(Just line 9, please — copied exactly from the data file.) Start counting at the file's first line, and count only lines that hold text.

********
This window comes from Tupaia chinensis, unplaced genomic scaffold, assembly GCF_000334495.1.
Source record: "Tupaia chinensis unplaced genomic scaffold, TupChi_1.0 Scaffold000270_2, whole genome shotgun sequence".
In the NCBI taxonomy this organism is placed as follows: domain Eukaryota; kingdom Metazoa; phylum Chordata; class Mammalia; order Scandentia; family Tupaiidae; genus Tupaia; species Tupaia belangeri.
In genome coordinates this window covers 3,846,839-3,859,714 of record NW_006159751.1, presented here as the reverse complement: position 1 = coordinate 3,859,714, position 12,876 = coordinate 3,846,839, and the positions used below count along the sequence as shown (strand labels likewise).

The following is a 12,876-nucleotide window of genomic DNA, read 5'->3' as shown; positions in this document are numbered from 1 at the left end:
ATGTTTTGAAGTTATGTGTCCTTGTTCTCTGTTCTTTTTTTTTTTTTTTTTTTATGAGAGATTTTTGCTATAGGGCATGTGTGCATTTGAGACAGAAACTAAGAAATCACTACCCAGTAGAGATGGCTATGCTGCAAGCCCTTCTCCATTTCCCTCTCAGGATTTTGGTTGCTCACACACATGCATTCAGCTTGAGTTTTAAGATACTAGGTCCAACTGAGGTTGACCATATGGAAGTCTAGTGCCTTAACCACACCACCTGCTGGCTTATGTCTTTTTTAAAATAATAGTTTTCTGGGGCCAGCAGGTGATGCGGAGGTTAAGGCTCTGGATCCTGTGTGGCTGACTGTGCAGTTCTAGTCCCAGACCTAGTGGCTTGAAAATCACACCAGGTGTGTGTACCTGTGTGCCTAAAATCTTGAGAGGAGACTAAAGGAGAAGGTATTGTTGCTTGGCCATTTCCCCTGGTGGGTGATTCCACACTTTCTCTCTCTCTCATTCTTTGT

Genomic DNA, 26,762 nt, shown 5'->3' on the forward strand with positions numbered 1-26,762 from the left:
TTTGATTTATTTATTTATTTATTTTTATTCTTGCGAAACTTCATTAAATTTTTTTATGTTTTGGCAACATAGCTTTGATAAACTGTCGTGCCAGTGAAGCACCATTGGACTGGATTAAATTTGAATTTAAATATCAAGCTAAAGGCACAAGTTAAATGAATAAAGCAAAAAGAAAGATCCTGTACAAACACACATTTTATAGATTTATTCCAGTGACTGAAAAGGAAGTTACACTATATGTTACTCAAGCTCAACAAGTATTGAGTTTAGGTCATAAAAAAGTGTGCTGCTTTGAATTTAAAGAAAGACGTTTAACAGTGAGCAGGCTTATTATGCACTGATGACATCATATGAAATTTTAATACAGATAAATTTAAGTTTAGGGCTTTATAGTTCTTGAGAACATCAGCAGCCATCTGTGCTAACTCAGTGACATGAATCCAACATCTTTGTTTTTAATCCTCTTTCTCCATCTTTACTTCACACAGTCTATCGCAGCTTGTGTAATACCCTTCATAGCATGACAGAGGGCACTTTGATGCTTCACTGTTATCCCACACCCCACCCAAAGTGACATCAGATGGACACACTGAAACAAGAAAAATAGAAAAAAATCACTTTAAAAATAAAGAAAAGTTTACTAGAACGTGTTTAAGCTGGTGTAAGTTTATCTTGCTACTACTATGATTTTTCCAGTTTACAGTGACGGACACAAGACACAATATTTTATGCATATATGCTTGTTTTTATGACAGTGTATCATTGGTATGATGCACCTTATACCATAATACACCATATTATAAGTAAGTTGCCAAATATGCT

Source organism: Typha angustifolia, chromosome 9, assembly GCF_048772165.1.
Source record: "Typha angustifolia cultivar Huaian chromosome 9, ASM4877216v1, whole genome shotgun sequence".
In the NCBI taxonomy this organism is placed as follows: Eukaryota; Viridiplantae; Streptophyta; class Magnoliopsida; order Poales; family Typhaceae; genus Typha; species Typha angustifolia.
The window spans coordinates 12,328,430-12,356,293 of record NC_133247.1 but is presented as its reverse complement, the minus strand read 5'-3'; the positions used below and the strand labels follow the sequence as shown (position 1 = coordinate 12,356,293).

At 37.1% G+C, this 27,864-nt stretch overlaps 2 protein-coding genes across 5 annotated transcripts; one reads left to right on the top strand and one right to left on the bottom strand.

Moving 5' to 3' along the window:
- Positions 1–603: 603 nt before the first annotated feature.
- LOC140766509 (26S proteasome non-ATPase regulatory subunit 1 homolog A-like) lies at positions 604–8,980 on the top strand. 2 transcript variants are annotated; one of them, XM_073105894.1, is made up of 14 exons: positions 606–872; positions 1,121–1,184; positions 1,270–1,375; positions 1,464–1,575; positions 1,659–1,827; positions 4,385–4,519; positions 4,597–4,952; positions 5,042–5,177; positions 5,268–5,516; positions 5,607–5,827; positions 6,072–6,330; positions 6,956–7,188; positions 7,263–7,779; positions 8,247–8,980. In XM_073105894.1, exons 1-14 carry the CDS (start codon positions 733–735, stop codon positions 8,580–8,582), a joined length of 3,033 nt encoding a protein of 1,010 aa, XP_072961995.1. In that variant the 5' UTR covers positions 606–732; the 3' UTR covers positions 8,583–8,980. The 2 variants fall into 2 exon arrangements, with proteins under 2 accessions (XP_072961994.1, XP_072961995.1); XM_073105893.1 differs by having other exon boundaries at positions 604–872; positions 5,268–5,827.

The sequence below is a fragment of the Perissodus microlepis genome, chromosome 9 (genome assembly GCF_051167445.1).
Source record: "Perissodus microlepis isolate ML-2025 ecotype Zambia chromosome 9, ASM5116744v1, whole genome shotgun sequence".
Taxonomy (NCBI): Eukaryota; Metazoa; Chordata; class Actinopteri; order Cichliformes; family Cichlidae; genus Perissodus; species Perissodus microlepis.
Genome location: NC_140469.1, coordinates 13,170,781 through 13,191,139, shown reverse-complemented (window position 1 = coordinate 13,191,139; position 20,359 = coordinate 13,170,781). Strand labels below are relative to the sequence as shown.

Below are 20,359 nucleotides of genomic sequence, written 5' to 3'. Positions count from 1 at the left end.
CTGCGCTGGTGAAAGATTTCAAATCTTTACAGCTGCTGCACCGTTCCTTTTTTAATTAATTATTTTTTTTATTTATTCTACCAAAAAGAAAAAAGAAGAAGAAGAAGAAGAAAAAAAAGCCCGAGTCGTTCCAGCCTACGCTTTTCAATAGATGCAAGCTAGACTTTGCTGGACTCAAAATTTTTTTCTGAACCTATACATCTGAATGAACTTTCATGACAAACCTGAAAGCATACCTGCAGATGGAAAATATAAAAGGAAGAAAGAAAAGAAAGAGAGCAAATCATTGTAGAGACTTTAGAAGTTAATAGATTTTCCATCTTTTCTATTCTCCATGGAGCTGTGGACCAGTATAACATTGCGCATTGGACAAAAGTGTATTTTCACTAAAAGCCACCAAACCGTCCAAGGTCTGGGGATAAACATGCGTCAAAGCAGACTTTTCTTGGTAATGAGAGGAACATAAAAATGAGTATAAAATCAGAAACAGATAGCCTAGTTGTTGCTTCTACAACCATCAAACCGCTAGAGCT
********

Source organism: Typha angustifolia, chromosome 9, assembly GCF_048772165.1.